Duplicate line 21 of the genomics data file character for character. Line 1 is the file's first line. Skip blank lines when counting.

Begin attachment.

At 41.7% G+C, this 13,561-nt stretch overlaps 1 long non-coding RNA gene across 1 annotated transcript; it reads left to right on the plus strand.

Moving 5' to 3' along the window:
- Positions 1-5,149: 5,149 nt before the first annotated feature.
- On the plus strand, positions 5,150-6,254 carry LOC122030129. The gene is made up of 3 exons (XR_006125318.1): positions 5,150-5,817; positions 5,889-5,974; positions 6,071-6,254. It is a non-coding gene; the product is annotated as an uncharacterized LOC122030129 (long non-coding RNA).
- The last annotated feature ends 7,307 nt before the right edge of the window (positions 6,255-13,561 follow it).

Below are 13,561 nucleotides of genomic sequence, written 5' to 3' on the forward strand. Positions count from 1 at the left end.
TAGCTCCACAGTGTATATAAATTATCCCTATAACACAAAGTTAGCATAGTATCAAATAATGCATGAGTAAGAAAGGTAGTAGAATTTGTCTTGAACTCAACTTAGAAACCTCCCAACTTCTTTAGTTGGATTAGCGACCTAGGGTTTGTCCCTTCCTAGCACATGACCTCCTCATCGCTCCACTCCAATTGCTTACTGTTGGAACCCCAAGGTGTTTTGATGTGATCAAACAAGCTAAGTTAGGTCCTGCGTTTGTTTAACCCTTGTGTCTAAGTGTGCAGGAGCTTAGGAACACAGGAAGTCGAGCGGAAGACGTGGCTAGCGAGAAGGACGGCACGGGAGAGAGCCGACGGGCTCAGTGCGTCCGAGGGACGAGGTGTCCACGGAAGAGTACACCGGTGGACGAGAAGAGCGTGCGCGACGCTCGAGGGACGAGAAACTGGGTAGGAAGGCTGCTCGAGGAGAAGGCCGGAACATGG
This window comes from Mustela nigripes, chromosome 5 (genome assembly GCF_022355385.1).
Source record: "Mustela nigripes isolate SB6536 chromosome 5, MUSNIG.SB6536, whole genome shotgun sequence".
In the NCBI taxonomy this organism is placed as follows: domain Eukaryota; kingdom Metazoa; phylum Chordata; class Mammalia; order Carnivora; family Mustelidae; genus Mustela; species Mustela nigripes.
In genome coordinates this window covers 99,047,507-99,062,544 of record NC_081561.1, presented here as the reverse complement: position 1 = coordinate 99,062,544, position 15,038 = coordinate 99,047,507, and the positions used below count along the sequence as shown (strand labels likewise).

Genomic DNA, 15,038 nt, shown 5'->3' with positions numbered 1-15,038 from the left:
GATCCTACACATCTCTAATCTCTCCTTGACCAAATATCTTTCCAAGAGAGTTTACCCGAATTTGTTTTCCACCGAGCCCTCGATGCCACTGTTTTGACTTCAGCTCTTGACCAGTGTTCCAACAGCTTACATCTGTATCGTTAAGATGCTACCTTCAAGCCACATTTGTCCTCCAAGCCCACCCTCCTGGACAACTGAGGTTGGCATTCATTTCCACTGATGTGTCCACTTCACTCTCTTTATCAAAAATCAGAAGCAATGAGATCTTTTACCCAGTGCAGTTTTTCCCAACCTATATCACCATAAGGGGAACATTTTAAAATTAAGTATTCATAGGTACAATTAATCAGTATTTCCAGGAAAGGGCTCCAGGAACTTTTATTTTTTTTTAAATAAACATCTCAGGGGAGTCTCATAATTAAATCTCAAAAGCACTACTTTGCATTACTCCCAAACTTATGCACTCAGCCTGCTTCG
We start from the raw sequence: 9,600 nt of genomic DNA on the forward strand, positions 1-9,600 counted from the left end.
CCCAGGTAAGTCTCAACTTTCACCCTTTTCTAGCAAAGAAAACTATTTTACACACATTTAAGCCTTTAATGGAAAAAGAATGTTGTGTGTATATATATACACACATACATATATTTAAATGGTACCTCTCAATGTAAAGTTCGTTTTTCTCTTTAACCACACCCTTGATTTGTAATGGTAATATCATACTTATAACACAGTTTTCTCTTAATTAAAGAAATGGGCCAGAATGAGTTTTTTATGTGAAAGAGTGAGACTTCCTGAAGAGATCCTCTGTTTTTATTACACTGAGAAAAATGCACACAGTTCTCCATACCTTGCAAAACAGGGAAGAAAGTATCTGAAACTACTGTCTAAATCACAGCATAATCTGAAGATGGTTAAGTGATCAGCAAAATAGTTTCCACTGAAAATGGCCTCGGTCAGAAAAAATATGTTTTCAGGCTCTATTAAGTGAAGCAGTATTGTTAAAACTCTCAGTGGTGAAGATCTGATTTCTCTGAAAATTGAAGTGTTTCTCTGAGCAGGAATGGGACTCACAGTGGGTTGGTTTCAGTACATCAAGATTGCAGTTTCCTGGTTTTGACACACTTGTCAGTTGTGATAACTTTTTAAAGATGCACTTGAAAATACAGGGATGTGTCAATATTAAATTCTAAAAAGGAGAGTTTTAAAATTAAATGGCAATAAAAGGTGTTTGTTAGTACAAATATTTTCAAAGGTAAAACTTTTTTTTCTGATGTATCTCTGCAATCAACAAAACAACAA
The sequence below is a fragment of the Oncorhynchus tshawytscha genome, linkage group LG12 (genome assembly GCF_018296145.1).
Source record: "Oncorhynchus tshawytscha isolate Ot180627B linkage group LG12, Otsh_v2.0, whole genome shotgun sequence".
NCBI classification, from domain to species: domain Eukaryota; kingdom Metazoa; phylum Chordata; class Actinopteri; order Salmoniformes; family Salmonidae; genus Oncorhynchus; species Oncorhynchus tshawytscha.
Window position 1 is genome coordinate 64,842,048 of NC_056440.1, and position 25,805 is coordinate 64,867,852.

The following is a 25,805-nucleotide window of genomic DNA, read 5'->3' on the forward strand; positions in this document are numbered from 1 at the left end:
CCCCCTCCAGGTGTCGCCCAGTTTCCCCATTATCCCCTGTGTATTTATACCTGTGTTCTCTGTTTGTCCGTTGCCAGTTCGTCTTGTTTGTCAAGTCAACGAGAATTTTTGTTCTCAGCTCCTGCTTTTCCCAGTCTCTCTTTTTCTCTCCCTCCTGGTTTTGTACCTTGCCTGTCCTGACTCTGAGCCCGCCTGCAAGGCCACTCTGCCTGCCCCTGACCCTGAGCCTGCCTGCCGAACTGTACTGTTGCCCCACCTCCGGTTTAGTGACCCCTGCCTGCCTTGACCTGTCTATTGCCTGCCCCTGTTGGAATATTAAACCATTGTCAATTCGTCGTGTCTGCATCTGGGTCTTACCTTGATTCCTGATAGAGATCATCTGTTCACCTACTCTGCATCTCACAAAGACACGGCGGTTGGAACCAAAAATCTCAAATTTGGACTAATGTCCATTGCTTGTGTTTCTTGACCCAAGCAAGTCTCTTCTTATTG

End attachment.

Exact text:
CCCCCTCCAGGTGTCGCCCAGTTTCCCCATTATCCCCTGTGTATTTATACCTGTGTTCTCTGTTTGTCCGTTGCCAGTTCGTCTTGTTTGTCAAGTCAACGAGAATTTTTGTTCTCAGCTCCTGCTTTTCCCAGTCTCTCTTTTTCTCTCCCTCCTGGTTTTGTACCTTGCCTGTCCTGACTCTGAGCCCGCCTGCAAGGCCACTCTGCCTGCCCCTGACCCTGAGCCTGCCTGCCGAACTGTACTGTTGCCCCACCTCCGGTTTAGTGACCCCTGCCTGCCTTGACCTGTCTATTGCCTGCCCCTGTTGGAATATTAAACCATTGTCAATTCGTCGTGTCTGCATCTGGGTCTTACCTTGATTCCTGATAGAGATCATCTGTTCACCTACTCTGCATCTCACAAAGACACGGCGGTTGGAACCAAAAATCTCAAATTTGGACTAATGTCCATTGCTTGTGTTTCTTGACCCAAGCAAGTCTCTTCTTATTG